A couple of weekends ago I paid visit to Washington D.C.’s preeminent Gin distillery. Not only was it great to meet the people behind the operation, see their great space, but I was also amazed at the buzz of activity in their distillery on a Saturday afternoon. People were laughing loudly at a bottling party; there was a constant stream of folks coming in for tastings and tours. I’ve been in some museums that would be envious of the size of the tour group that I saw in the distillery on this Saturday. So all in all, the distillery was quite a hub of activity in what at first sight seemed like a rather out of the way location in Washington D.C.*.
Now there are two things most people want to know about this gin.
One) How does it taste.
Two) Why “Green Hat.”
Well I’m only equipped to answer one of those questions. If you want to learn about the Green Hat, go to the New Columbia Distillers’ website. The come back here for the review.
About the Gin, not the Hat.
The nose is very floral, very pronounced. You get notes of juniper, lemon and a bright almost jammy sweetness. The nose gives away Green Hat as a contemporary styled gin.
The taste on its own is surprising. It isn’t as bold as the nose might have suggested it would be. But also, for just how drinkable it is on its own. Only the slightest edge of heat. Very, very smooth. There’s a crisp citrus flavor at first, very clear, hints of lemon and orange and a bright floral note. The flavors begin to shift, rich earthy base comes out a bit more clearly here with the juniper still just on the edges of the palate hovering in the background. The finish is clean with very little heat but it ends of summer fields [Lavender? I wanted to say it reminded me a bit of Marigold and Elderflower] and an interesting salty note at the end [I’d say its probably from the Celery Salt].
Overall I found it to be quite nice, there’s a lot going on in here and a lot of the flavors are unusual for gin. Where it most stands out is that its so very smooth and drinkable on its own. 82.1 proof would put at the lower end of gins in terms of strength, but don’t let that affect your perception of how its flavors work in mixing. The flavors are bold and stand up [and out]. I think that this makes one of the best gin and tonics that I’ve had this year. On the same side of the coin, the floral and jammy flavor makes this gin one that doesn’t fit most people’s ideas of a gin. If there’s anyone in 2013 who still thinks that gin is all about “pine needles” and “fire,” give them some Green Hat Gin. I’d say its a great gateway to gin and some of the new spins people are putting on gin.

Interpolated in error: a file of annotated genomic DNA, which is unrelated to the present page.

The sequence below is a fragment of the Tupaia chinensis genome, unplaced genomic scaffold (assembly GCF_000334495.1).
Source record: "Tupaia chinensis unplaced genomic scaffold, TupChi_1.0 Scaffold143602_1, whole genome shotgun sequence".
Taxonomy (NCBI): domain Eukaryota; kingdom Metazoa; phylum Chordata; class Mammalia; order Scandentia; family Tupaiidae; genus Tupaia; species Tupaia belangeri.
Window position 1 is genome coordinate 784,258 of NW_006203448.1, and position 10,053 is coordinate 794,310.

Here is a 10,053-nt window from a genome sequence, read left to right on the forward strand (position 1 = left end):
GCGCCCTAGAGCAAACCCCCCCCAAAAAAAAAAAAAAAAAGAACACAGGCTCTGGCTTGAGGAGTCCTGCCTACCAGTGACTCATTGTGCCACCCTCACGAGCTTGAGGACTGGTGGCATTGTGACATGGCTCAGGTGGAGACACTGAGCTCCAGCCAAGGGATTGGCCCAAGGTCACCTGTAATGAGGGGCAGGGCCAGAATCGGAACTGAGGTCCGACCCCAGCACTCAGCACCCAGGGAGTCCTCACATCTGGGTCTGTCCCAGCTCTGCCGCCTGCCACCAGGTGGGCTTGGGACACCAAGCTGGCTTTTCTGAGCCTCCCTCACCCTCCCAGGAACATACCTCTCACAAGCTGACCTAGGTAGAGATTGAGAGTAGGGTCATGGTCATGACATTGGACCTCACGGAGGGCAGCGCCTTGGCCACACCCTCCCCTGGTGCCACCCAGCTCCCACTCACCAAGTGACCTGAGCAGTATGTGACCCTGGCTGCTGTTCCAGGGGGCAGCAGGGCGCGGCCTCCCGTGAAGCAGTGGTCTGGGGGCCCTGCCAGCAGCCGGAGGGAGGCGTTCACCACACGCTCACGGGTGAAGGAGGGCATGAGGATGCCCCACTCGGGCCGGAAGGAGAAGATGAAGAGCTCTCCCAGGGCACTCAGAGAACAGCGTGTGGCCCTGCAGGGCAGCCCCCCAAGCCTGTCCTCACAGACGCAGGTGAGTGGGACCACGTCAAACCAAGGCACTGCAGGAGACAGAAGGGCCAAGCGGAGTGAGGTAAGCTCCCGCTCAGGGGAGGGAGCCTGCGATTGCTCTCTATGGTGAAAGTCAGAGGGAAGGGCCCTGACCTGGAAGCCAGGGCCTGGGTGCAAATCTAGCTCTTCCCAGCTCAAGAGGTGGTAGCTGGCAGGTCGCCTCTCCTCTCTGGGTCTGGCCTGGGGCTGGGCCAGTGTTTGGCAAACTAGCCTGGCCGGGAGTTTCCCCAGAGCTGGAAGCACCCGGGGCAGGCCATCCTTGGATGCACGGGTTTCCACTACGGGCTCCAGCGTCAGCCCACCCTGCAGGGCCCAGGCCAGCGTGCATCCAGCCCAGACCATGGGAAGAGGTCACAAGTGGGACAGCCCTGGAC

I’d say that it most closely reminds me of Dorothy Parker in terms of a craft distillery take on the floral contemporary approach that Hendrick’s pioneered several years back.
In terms of making drinks with it, I found it worked quite well in every drink I added it to. Stellar in a martini because it is so very smooth. Loved the Gin and Tonics, but found it even worked well as I dove deep into the archives. Works best when paired with something citrusy or floral. Some of the liqueuers that I found to overpower it were Campari and Cherry Heering specifically, although that’s not to suggest it made a bad Negroni. Hardly, just that the floral complexity that makes Green Hat such a rewarding gin were somewhat pushed to a supporting role.
Price: $35/ 750 mL
Origin: [flag code=”US” size=”16″ text=”no”] Washington D.C., United States
Best consumed: Good in a lot of things, but I’d be remiss if I didn’t tell you that the Gin and Tonic was my favorite.
Availability: Only D.C. right now, but at many top notch cocktail bars in Washington.
Rating: While there’s been a lot of floral contemporary style gins out there competing for your G&T dollar, this one should find its way to your shelf if you’re looking for this kind of gin. Fans of classic styled gin should heed the warning signs and be aware that juniper is somewhat in the background here. Great gateway gin for those who are not believers in gin yet and one that will be supremely refreshing. My only critique might be that I wish it was bottled at a higher strength, perhaps 45%+ rather than the 41.1%, which might allow its point of view better heard in some cocktails. Overall though, worth checking out.
*Which isn’t all that odd if you think about it. How much industry do you associate with Washington D.C.? Not much, which means there isn’t much space in the city zoned for industrial uses. Important for distillers as distillation is considered an “industrial use.” Its not just the distilling community’s love of exposed brick, and revitalization-chic behind the location of most distilleries.
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